The Environmental Protection Agency (EPA) recently released a research study: A Community Based Social Marketing Approach for Increased Participation in WEEE Recycling (ColectWEEE).

The behaviour and attitudes of Irish people to recycling small electronic items was examined, and accelerating tech development has increased the consumption of electronic goods but it reduces their lifespan.

People have a strange relationship with their possessions, and it's fairly clear that Irish people have a hoarding culture. I'm fairly sure I still have my iPod nano from 2009…

ERP Ireland hope that SOLAS will act as a call to action to the Irish public to stop hoarding unused or useless smaller electrical items in their homes. ERP want to increase the collection rate of the items.

CEO of ERP Ireland, Martin Tobin, expressed his pride at the future installation: "We are delighted to partner with Body & Soul to commission SOLAS – an incredible piece of artwork.

"Body & Soul places sustainability at the heart of everything they do, and we are delighted to be part of their 10th Year of Joy Anniversary of the festival. We are incredibly grateful to Shrine and Harrison Gardner for creating such a breath-taking installation. I think the finished piece speaks for itself.”

Shrine spoke about his joy at the message behind SOLAS: "I have worked on projects in countless countries on nearly all seven continents but a project with an important message such as this, always stands out to me.

"I cherish creating art from items discarded by humans all over the world, these can always be repurposed into something new and beautiful.”

You can recycle your e-waste at your local electrical retailer even without a purchase or at your local recycling centre, free of charge or one of ERP’s Free Electrical Recycling Drop Off events held across the country.

Final Weekend Tickets and Limited Edition Sunday Tickets for Body & Soul are on sale via their website.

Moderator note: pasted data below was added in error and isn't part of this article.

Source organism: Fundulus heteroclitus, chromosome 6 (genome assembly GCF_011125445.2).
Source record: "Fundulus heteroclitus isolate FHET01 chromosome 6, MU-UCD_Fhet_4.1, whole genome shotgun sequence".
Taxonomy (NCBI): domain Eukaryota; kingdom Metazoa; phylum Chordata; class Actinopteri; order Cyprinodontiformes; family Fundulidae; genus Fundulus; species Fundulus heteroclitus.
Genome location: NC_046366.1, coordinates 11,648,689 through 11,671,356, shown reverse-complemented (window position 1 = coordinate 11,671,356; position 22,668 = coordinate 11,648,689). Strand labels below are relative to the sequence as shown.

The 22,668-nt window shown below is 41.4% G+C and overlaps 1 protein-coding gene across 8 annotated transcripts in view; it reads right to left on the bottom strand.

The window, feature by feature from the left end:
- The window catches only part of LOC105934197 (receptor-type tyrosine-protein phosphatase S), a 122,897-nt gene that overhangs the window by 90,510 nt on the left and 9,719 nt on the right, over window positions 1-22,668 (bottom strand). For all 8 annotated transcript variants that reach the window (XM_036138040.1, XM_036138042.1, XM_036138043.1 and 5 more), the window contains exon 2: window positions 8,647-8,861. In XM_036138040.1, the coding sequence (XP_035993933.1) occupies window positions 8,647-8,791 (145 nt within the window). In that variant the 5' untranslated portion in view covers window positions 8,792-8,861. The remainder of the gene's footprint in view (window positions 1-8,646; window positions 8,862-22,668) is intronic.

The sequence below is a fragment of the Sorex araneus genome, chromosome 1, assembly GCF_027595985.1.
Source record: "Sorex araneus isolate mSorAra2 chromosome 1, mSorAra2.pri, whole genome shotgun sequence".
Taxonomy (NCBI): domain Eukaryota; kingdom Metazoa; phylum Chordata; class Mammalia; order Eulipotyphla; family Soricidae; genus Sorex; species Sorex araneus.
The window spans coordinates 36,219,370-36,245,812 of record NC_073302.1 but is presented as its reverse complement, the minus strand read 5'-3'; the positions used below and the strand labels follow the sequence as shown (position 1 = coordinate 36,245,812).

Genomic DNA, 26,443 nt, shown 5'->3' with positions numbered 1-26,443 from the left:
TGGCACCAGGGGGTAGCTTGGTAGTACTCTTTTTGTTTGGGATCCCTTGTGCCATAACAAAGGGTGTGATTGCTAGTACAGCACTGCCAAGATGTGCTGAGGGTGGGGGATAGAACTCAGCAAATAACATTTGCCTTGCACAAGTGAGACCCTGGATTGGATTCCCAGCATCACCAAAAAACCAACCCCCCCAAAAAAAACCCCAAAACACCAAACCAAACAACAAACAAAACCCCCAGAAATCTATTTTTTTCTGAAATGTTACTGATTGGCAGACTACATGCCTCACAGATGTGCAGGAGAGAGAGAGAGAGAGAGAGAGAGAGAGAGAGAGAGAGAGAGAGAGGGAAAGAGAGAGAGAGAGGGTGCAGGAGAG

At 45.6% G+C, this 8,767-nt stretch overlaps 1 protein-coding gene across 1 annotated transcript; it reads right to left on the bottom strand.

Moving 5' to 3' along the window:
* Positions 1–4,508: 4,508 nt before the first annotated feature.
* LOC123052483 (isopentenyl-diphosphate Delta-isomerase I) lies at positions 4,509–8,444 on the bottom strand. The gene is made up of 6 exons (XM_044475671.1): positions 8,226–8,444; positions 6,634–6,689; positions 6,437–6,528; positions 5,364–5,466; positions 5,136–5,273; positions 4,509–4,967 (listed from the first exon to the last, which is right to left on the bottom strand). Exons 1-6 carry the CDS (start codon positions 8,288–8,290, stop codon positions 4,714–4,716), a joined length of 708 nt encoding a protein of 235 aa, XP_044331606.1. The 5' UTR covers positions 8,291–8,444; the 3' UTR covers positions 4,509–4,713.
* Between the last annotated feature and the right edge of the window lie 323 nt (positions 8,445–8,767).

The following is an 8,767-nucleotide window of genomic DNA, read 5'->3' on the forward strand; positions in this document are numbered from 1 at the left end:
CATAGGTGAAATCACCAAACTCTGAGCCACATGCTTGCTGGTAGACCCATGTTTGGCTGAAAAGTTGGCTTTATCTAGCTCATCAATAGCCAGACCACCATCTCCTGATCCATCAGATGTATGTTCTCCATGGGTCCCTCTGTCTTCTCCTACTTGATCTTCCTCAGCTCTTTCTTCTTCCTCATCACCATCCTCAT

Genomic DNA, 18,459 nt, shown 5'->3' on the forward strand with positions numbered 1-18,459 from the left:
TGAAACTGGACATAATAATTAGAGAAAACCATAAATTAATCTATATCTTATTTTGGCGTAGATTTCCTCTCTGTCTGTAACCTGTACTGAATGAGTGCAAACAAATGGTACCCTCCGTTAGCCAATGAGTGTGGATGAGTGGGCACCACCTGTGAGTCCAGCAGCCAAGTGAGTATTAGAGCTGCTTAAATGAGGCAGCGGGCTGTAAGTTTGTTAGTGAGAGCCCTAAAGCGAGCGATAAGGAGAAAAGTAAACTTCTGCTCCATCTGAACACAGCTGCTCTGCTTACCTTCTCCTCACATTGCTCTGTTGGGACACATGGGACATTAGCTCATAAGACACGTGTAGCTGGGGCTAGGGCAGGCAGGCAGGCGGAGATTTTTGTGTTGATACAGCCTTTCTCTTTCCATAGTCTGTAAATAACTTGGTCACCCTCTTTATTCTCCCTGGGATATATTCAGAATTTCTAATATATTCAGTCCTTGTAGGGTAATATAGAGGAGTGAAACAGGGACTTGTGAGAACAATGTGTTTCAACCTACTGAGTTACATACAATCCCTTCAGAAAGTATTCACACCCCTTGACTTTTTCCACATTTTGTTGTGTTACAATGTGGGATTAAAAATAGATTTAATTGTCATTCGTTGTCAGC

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Billions of plastic containers are thrown away annually.

It's an activity which creates countless environmental catastrophes and causes unimaginable damage to the natural world around us. 

However, now a simple solution is really taking off: edible water bottles that look like a miniature water balloon.

Dubbed Ooho and jointly created by Rodrigo Garcia Gonzalez, Guillaume Couche, and Pierre Paslier of Skipping Rocks Lab in London, the biodegradable device has the potential to change the way people around the world hydrate.

It is created by taking a frozen ball of water and then encapsulating it in an edible membrane layer constructed from calcium chloride and brown algae.

The total cost of creating a single unit is around a cent and the process is actually inspired a culinary technique called spherification.

Although it was originally unveiled last year, Ooho recently received a €20,000 sustainability award from the EU – an investment which could signal that we're about to see a lot more water blobs.

Mr Paslier told The Guardian earlier this month: "At the end of the day you don’t have to eat it. But the edible part shows how natural it is.

"People are really enthusiastic about the fact that you can create a material for packaging matter that is so harmless that you can eat it."

He added: "So many things are wrong about plastic bottles: the time they take to decompose, the amount of energy that goes into making them and the fact we are using more and more."